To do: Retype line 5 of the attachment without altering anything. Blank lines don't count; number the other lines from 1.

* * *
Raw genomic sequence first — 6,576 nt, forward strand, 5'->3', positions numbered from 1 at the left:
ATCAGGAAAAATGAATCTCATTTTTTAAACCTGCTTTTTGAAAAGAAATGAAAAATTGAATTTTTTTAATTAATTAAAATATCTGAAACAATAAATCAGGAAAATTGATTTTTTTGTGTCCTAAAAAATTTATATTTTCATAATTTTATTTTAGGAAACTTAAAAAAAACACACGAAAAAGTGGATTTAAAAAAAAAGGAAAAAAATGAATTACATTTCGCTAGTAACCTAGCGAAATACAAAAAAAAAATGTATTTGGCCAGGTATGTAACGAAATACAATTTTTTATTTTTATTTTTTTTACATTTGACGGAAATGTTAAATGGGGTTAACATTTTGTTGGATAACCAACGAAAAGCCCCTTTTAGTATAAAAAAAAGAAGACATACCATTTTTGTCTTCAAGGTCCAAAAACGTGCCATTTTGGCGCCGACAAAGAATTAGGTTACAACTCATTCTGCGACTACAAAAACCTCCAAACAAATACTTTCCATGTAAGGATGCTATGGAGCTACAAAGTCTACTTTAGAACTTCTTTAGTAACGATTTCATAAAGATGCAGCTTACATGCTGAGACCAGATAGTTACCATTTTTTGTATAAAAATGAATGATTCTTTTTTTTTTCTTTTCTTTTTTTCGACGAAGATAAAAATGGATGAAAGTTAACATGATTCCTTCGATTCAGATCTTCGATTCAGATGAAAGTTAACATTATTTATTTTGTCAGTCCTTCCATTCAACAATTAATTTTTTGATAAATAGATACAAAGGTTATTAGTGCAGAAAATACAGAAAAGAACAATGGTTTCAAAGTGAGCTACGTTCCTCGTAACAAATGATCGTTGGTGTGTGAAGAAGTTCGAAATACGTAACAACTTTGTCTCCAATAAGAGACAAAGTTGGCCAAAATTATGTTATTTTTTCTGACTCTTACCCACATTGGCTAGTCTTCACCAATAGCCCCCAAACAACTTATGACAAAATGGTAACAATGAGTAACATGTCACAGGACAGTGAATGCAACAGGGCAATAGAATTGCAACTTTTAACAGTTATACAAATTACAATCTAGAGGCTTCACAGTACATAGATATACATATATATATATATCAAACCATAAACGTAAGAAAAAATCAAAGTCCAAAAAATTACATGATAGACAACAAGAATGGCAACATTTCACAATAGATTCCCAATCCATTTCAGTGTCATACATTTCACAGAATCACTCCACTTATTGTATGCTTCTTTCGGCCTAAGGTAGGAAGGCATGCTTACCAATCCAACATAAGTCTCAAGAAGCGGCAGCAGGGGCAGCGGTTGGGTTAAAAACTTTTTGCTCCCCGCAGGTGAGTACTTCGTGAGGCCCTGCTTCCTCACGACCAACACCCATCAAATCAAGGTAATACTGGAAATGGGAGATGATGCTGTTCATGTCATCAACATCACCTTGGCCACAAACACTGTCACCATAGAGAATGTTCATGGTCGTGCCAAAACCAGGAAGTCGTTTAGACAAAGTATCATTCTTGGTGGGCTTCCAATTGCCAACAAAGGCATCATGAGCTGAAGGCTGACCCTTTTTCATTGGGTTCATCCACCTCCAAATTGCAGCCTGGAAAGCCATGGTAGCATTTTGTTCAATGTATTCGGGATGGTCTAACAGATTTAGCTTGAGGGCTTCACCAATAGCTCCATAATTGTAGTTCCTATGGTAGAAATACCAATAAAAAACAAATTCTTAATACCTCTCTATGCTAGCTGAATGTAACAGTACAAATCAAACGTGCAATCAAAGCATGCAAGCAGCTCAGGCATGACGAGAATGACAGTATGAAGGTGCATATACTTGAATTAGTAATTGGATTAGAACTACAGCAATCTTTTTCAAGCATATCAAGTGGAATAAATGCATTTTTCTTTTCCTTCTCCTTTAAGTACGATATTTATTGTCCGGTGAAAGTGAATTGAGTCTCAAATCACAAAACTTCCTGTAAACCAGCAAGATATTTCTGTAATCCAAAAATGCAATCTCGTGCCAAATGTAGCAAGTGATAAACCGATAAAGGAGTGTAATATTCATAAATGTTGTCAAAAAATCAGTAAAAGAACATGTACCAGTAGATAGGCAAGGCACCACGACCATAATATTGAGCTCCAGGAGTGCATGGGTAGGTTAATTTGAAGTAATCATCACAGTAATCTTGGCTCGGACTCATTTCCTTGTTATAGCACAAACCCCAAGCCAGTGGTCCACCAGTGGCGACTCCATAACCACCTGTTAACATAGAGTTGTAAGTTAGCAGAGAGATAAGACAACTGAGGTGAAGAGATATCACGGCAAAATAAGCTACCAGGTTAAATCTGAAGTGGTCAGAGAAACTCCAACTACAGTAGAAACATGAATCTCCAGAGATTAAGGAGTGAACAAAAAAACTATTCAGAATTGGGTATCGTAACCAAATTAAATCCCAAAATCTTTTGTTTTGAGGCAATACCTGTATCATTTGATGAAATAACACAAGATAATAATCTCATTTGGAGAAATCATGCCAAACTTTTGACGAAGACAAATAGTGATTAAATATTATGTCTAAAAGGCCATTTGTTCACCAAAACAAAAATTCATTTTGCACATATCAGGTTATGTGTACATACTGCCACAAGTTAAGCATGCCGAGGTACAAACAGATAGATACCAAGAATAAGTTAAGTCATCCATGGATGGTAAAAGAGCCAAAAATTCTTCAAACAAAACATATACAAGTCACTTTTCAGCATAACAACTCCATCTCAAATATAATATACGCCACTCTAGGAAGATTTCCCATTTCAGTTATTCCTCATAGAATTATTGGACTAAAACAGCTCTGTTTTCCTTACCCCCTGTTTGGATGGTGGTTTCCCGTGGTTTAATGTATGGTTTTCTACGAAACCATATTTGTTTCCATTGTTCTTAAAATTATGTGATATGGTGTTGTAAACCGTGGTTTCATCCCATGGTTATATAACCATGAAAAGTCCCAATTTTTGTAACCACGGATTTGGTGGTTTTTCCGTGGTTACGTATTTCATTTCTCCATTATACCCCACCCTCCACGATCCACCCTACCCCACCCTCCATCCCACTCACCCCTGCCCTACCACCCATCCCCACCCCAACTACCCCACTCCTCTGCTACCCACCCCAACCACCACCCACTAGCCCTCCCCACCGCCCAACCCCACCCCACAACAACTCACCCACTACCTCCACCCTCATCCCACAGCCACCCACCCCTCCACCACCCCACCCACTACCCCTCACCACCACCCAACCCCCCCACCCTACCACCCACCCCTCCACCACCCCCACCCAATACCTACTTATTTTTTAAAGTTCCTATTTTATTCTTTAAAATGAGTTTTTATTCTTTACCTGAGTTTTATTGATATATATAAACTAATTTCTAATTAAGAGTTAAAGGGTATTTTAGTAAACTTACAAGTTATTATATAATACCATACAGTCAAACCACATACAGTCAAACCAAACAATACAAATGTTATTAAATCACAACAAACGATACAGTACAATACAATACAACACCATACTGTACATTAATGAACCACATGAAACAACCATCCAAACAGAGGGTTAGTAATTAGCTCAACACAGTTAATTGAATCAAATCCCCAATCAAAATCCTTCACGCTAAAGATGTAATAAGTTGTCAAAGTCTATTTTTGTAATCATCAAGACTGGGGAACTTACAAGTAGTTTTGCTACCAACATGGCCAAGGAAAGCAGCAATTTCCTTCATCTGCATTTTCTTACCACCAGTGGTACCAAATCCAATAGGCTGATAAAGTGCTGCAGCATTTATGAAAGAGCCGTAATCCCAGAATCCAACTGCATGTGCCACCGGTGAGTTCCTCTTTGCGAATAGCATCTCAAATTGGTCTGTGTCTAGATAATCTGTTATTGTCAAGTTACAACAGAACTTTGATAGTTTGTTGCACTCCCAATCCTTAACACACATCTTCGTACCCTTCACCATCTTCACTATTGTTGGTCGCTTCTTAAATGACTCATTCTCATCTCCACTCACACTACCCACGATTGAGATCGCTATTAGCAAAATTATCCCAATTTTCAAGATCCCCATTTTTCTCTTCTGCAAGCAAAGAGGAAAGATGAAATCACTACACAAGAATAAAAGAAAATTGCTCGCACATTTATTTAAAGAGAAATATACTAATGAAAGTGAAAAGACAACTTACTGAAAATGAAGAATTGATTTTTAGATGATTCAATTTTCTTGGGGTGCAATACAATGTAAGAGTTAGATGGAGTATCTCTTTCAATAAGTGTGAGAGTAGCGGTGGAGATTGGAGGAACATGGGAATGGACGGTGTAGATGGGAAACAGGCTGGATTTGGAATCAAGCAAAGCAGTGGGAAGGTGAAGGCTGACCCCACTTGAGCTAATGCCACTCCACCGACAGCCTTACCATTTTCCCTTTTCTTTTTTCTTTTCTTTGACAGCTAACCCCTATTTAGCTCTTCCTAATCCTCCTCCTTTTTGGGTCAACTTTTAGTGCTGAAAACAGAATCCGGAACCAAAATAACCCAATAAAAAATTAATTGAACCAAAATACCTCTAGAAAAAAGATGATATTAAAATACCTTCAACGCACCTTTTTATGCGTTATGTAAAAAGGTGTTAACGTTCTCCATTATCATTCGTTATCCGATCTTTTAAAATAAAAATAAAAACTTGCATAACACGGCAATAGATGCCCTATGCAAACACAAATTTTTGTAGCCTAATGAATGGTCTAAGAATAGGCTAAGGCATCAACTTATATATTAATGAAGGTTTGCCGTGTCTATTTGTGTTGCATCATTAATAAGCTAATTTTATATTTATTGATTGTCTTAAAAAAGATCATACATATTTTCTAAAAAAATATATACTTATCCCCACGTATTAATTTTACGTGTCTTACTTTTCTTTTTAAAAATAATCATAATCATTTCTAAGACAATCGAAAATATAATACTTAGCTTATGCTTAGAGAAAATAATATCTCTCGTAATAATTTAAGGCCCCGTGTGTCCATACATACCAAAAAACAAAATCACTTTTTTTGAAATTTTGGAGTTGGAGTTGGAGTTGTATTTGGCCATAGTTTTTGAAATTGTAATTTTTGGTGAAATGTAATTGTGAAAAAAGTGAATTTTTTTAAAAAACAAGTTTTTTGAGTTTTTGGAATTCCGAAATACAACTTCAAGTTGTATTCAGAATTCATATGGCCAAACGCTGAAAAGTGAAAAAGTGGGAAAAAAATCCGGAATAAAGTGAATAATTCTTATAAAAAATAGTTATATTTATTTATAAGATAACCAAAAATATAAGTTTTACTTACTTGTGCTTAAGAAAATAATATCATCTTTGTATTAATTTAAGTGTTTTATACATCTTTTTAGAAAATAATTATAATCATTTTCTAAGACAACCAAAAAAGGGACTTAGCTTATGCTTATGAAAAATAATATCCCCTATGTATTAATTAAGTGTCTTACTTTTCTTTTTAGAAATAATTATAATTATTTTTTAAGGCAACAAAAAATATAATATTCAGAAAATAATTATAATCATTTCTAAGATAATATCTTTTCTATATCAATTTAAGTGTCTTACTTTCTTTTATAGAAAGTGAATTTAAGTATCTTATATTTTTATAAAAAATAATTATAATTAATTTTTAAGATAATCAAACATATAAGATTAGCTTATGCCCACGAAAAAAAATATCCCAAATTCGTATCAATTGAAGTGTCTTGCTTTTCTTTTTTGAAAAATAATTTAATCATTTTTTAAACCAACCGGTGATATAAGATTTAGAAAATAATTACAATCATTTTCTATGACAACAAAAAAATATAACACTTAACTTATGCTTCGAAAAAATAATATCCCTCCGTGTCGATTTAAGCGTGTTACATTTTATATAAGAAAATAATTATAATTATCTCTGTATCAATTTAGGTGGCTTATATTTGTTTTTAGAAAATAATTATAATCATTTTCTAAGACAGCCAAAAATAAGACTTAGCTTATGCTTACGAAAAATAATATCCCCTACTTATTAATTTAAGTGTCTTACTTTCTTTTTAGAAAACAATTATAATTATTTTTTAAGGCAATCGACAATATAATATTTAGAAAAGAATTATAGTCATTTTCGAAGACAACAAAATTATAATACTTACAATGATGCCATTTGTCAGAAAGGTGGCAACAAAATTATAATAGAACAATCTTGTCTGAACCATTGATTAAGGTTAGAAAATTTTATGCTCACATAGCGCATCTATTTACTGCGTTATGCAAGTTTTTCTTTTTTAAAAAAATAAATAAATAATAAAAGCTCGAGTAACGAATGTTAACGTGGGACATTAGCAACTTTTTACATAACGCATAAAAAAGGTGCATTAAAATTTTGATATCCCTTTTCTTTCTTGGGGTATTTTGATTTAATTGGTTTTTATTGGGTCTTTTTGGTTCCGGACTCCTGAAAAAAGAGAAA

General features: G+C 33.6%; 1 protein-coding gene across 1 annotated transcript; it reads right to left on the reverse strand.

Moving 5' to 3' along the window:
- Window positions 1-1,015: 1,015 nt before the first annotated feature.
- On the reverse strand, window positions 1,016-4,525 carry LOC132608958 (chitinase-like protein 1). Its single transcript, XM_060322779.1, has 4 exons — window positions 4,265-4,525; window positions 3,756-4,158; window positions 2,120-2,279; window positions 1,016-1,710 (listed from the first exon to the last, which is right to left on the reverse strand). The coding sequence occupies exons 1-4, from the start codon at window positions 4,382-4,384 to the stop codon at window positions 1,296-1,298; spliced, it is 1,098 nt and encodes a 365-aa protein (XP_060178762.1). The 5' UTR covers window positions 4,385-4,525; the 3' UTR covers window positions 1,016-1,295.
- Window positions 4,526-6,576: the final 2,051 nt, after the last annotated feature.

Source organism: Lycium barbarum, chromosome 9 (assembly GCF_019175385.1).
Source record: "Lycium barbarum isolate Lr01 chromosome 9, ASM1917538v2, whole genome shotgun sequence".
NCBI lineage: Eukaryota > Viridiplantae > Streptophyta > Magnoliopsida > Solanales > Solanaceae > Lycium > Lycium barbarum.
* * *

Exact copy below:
- Window positions 1-1,015: 1,015 nt before the first annotated feature.